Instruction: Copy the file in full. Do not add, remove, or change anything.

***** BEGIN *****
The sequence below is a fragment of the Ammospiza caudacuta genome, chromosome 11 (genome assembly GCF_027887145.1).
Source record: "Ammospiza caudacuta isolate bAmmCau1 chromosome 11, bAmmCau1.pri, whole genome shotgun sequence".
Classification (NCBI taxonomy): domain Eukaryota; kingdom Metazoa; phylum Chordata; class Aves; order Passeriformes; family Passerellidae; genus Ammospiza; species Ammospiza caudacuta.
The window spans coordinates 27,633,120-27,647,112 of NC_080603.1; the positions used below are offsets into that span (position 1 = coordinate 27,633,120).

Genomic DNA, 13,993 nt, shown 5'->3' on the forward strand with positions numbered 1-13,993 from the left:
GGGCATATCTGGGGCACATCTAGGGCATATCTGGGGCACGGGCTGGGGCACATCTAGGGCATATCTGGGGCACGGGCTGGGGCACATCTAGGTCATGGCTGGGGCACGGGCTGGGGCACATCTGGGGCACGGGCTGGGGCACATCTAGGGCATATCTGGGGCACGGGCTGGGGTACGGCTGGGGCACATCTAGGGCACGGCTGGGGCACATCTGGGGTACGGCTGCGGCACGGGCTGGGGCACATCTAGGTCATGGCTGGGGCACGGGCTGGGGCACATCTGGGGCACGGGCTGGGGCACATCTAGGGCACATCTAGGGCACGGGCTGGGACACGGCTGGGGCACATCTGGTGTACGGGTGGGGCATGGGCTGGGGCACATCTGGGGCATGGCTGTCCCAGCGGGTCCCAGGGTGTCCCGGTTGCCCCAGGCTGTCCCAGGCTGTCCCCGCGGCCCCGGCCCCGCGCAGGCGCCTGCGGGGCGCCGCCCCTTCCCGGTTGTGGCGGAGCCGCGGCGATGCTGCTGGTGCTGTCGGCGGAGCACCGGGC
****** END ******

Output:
The sequence below is a fragment of the Ammospiza caudacuta genome, chromosome 11 (genome assembly GCF_027887145.1).
Source record: "Ammospiza caudacuta isolate bAmmCau1 chromosome 11, bAmmCau1.pri, whole genome shotgun sequence".
Classification (NCBI taxonomy): domain Eukaryota; kingdom Metazoa; phylum Chordata; class Aves; order Passeriformes; family Passerellidae; genus Ammospiza; species Ammospiza caudacuta.
The window spans coordinates 27,633,120-27,647,112 of NC_080603.1; the positions used below are offsets into that span (position 1 = coordinate 27,633,120).

Genomic DNA, 13,993 nt, shown 5'->3' on the forward strand with positions numbered 1-13,993 from the left:
GGGCATATCTGGGGCACATCTAGGGCATATCTGGGGCACGGGCTGGGGCACATCTAGGGCATATCTGGGGCACGGGCTGGGGCACATCTAGGTCATGGCTGGGGCACGGGCTGGGGCACATCTGGGGCACGGGCTGGGGCACATCTAGGGCATATCTGGGGCACGGGCTGGGGTACGGCTGGGGCACATCTAGGGCACGGCTGGGGCACATCTGGGGTACGGCTGCGGCACGGGCTGGGGCACATCTAGGTCATGGCTGGGGCACGGGCTGGGGCACATCTGGGGCACGGGCTGGGGCACATCTAGGGCACATCTAGGGCACGGGCTGGGACACGGCTGGGGCACATCTGGTGTACGGGTGGGGCATGGGCTGGGGCACATCTGGGGCATGGCTGTCCCAGCGGGTCCCAGGGTGTCCCGGTTGCCCCAGGCTGTCCCAGGCTGTCCCCGCGGCCCCGGCCCCGCGCAGGCGCCTGCGGGGCGCCGCCCCTTCCCGGTTGTGGCGGAGCCGCGGCGATGCTGCTGGTGCTGTCGGCGGAGCACCGGGC